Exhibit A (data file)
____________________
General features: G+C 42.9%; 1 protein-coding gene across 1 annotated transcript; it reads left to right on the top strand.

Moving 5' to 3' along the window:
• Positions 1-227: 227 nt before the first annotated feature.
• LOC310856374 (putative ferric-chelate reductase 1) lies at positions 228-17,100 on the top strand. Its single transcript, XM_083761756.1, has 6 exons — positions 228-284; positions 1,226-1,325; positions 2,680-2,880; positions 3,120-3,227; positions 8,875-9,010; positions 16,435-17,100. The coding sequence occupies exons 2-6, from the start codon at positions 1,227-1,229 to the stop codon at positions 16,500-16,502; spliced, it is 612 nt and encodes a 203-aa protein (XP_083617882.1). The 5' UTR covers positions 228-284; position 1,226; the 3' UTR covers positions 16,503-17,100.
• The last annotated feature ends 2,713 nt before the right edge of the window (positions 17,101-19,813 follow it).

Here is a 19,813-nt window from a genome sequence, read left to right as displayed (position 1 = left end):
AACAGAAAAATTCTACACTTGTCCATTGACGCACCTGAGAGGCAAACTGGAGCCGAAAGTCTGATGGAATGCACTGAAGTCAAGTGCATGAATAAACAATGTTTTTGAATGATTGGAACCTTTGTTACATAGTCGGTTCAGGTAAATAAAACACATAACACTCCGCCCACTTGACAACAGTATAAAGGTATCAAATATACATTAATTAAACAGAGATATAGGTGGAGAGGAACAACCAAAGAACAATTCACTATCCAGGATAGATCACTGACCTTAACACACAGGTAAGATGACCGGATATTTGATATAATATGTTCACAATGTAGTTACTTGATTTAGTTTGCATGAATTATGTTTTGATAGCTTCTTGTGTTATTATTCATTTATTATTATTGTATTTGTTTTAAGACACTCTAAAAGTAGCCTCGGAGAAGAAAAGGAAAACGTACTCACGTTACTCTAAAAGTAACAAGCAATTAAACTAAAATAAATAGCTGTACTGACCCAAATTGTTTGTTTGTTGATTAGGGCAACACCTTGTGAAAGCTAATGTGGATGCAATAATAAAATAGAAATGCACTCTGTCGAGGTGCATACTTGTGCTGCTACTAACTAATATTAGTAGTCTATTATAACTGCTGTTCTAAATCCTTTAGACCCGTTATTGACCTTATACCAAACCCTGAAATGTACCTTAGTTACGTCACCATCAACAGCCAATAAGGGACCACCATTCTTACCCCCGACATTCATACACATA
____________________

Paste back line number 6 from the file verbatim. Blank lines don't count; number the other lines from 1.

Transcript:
Here is a 19,813-nt window from a genome sequence, read left to right as displayed (position 1 = left end):